What would living and being a successful artist look like to you?
The clearer the picture of what we want from our life, the easier it is to achieve it. No one person will have the same picture as someone else, we’re all wonderfully unique. Maybe you’re working to have more impact on the world, to inspire others to make positive changes. Or to provide your family with the best conditions to grow in. It could be seeking freedom for yourself; financially, time or place – the freedom to live the way you want, where you want, doing what you love and with who you want.
Ben Smith muses over the research findings.
Many of the responses we received to that first question showed that ‘peace of mind’, support and appreciation are what so many of us crave for. Another interesting observation is the “connecting/collaborating” with others, and “independence.” Whether these are opposed to each other or not probably deserves another post but I guess we could offer up the “independence to choose who and why we connect with others” as a possible way to view this.
What I was surprised at is how many artists mentioned the matter of finance and earnings. Maybe the word ‘success’ has more connotations with finances than the many other areas of success, but in any case it is an important one. Many people have issues around money; it’s corrupting power, greed, materialism etc, however I invite you to view it simply as a token system for swapping things that you, I and others need at times. For a lot of artists, there exists a tension between painting for money and painting for purely intrinsic factors.
Below are some extracts out of the responses from Artists, do they strike a chord or are you ready to declare your own unique and personal vision?
I would earn enough from my artwork to continue to paint what inspires me and is meaningful to me
My art would be sought after and new releases eagerly awaited.
Keeping my work sufficiently creative and innovative to make it the best job in the world, ......whilst paying the bills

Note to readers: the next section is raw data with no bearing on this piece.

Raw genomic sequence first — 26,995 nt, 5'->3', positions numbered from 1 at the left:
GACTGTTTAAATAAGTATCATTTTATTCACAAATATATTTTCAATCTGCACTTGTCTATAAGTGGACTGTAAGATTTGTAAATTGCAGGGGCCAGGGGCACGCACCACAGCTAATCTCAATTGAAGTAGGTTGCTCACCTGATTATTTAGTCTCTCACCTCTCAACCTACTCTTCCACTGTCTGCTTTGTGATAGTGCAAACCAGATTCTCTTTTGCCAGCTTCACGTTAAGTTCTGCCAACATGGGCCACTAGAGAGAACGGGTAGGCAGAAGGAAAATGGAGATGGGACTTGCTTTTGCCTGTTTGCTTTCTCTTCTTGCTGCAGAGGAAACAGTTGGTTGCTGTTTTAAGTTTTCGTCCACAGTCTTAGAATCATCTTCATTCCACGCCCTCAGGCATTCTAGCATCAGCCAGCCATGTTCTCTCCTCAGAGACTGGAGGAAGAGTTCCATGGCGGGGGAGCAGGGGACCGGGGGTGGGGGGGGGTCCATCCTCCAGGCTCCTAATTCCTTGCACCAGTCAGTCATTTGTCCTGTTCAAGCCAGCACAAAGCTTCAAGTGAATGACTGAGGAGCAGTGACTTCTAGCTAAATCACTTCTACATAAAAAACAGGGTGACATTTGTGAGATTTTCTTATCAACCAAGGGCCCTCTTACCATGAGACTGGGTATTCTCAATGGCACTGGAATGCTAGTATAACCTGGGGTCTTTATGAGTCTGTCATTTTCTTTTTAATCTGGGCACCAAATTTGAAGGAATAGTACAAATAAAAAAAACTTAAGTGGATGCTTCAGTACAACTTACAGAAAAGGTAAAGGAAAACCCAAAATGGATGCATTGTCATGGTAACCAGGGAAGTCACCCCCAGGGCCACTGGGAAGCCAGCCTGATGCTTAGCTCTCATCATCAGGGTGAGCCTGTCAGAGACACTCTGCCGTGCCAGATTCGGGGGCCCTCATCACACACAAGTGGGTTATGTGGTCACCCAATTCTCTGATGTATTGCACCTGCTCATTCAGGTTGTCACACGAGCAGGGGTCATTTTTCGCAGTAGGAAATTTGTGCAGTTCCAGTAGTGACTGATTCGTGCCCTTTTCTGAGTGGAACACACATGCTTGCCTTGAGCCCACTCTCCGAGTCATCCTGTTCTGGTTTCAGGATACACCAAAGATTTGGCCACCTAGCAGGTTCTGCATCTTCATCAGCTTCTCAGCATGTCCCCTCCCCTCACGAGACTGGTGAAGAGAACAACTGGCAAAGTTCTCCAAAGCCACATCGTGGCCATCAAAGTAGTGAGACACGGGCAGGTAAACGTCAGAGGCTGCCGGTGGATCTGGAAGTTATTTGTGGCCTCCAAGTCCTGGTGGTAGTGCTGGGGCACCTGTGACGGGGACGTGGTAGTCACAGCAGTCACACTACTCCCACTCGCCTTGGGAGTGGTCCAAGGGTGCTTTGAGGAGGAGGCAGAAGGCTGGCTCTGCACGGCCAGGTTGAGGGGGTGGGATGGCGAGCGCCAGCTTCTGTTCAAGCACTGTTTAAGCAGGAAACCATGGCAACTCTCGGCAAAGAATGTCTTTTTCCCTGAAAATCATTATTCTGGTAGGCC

Having a joyful place to create and feeling confident to charge my worth.
Being able to afford to live the life I love doing what I love to do.
It would be a choice I choose moment by moment , I always have chosen to be engaged or not as the mood takes me , I may not always want to do it , there have been times when I haven't and that felt better.
The freedom to follow my artistic instincts without worrying about the bills.
To work in a dry, spacious studio, surrounded by developing work and amid a 'scrapbook' of influences.
Having a consistent income from selling originals, to a growing list of enthusiastic collectors.
Art for a living; not just scraping through but enabling holidays, events, supporting my family and giving back.
Being able to work with people that I click with and enjoy being around, sharing creative visions, financially sustained by my art.
I would always have quality materials to continually produce artworks. I would have a gallery or an agent marketing my work, freeing me to develop my practice.
It would mean a stronger feeling of fulfilment and satisfaction.
Having the space and time and money to be myself and create art.
I would be a master of whatever medium or niche area of Art I choose to practise in . I would be financially secure also.
I would have my own well-equipped studio/gallery in a busy part of town. I would also have gallery representation and achieve regular sales of work.
To remain true to myself, to be comfortable with the work I produce and my reasons for creating the work.
Creating more art for me, bringing more sunshine and fun to my life.
Knowledge and appreciation of my artwork globally, and a reliable income. Respect by the establishments/arts councils/ peers.
Note down what it is that you want from your life, what do you want more of? What’s the most important values to you? The clearer you are about your ideal ‘picture’ the sooner it will become your reality.
We'll be reviewing the responses to the question "What’s between where you are now and where you want to be, and what currently stops you?" in our next blog post.